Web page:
Says Michael Hirschorn: "If women didn't want these shows, they wouldn't get made."
That's Michael Hirschorn, mastermind behind reality shows like Flavor Of Love, Paris Hilton's My New BFF, Gone Too Far, TI's Road to Redemption, A Shot Of Love With Tila Tequila, and Celebrity Rehab. He agreed to sit down for an evening to talk about what it all means, in particular for the ladies. (Whiskey was involved).
It's a line of questioning to which few in his business have been willing to submit. But then, Hirschorn, who headed programming at VH1 in its golden age of celebreality and now has his own production company, Ish, says, "I don't feel that the shows that we did at VH1 were particularly about female objectification, or a certain kind of female sexuality."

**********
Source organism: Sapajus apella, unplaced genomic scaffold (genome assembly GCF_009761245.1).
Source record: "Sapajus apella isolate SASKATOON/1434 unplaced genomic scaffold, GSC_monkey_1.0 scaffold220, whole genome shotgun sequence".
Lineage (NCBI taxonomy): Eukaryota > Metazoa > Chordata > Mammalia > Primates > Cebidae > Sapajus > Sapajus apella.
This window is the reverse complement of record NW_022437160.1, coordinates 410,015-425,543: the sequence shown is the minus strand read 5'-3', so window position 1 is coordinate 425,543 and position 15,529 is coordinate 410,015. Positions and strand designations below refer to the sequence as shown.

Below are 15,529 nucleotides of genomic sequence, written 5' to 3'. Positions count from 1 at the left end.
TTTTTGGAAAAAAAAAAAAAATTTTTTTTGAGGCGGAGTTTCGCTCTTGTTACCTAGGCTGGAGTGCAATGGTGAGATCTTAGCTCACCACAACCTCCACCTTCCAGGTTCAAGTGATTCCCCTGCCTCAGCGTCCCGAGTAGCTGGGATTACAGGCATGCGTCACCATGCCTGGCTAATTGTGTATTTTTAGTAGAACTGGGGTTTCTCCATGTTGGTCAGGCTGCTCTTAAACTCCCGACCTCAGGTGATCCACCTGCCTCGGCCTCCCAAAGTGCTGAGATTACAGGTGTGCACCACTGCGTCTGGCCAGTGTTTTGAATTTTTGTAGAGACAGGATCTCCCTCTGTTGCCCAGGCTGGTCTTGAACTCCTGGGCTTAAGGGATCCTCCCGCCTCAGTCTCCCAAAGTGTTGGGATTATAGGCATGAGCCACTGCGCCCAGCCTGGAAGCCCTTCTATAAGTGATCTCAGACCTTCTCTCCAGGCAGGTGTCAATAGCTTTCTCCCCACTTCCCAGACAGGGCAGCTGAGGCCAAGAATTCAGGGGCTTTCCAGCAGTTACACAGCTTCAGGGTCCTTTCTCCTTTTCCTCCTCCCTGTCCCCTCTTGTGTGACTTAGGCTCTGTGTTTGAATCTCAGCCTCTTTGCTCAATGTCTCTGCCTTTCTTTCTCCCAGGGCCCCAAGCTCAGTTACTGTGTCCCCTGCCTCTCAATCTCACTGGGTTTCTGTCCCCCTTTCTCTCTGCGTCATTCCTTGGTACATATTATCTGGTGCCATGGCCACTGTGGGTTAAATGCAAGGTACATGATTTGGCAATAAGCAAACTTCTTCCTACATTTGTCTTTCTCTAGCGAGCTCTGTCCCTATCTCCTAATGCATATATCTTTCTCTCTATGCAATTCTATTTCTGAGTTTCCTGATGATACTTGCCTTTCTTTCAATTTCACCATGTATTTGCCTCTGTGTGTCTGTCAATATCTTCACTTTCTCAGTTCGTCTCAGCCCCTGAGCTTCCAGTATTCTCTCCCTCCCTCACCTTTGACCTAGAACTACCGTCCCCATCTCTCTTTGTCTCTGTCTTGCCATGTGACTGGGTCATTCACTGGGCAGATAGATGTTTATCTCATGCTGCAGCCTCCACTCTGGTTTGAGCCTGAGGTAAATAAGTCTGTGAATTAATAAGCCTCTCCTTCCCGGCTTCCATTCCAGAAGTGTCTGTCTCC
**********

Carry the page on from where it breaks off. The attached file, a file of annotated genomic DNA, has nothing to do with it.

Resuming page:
On the other hand, the argument that these shows represent some sort of diverse and multilayered portrait of female sexuality is one even Hirschorn isn't trying to make – not that he thinks that's his job, or that of the business in general. ("Entertainment is not supposed to give us our moral values," he says. "It's supposed to make life livable.")
Not long ago, an op-ed in The Los Angeles Times criticized the women of reality shows, where "dancing like a stripper and decking costars are the encouraged routes to landing one's dream guy." The author, David Kronke, said he wasn't able to get any of the producers or channels responsible for such shows on the phone. And in any case, it was easier to blame the (female) cast members for their exhibitionism and its purportedly corrosive effect on society — rather than say, the producers. Or those of us who watch.